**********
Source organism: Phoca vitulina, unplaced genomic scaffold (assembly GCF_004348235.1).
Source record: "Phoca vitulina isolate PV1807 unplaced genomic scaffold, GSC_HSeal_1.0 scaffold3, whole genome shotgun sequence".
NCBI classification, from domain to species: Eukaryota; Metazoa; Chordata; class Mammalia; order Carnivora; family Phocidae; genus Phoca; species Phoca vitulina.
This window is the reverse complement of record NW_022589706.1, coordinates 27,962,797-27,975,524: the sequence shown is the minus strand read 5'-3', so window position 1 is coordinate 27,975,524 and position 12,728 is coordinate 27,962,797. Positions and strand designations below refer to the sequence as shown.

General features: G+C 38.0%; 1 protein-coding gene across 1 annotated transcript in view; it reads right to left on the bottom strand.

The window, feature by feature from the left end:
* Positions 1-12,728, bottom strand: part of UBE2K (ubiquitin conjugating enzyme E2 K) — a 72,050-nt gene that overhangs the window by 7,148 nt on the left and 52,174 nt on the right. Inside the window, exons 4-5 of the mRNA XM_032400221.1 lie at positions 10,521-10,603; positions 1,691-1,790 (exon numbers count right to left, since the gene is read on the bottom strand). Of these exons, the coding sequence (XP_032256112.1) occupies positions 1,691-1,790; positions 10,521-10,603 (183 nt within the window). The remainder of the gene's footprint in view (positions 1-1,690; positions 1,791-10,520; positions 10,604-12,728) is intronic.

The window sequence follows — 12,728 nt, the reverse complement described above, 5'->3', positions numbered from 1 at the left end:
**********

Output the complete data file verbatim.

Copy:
Source organism: Phoca vitulina, unplaced genomic scaffold (assembly GCF_004348235.1).
Source record: "Phoca vitulina isolate PV1807 unplaced genomic scaffold, GSC_HSeal_1.0 scaffold3, whole genome shotgun sequence".
NCBI classification, from domain to species: Eukaryota; Metazoa; Chordata; class Mammalia; order Carnivora; family Phocidae; genus Phoca; species Phoca vitulina.
This window is the reverse complement of record NW_022589706.1, coordinates 27,962,797-27,975,524: the sequence shown is the minus strand read 5'-3', so window position 1 is coordinate 27,975,524 and position 12,728 is coordinate 27,962,797. Positions and strand designations below refer to the sequence as shown.

General features: G+C 38.0%; 1 protein-coding gene across 1 annotated transcript in view; it reads right to left on the bottom strand.

The window, feature by feature from the left end:
* Positions 1-12,728, bottom strand: part of UBE2K (ubiquitin conjugating enzyme E2 K) — a 72,050-nt gene that overhangs the window by 7,148 nt on the left and 52,174 nt on the right. Inside the window, exons 4-5 of the mRNA XM_032400221.1 lie at positions 10,521-10,603; positions 1,691-1,790 (exon numbers count right to left, since the gene is read on the bottom strand). Of these exons, the coding sequence (XP_032256112.1) occupies positions 1,691-1,790; positions 10,521-10,603 (183 nt within the window). The remainder of the gene's footprint in view (positions 1-1,690; positions 1,791-10,520; positions 10,604-12,728) is intronic.

The window sequence follows — 12,728 nt, the reverse complement described above, 5'->3', positions numbered from 1 at the left end: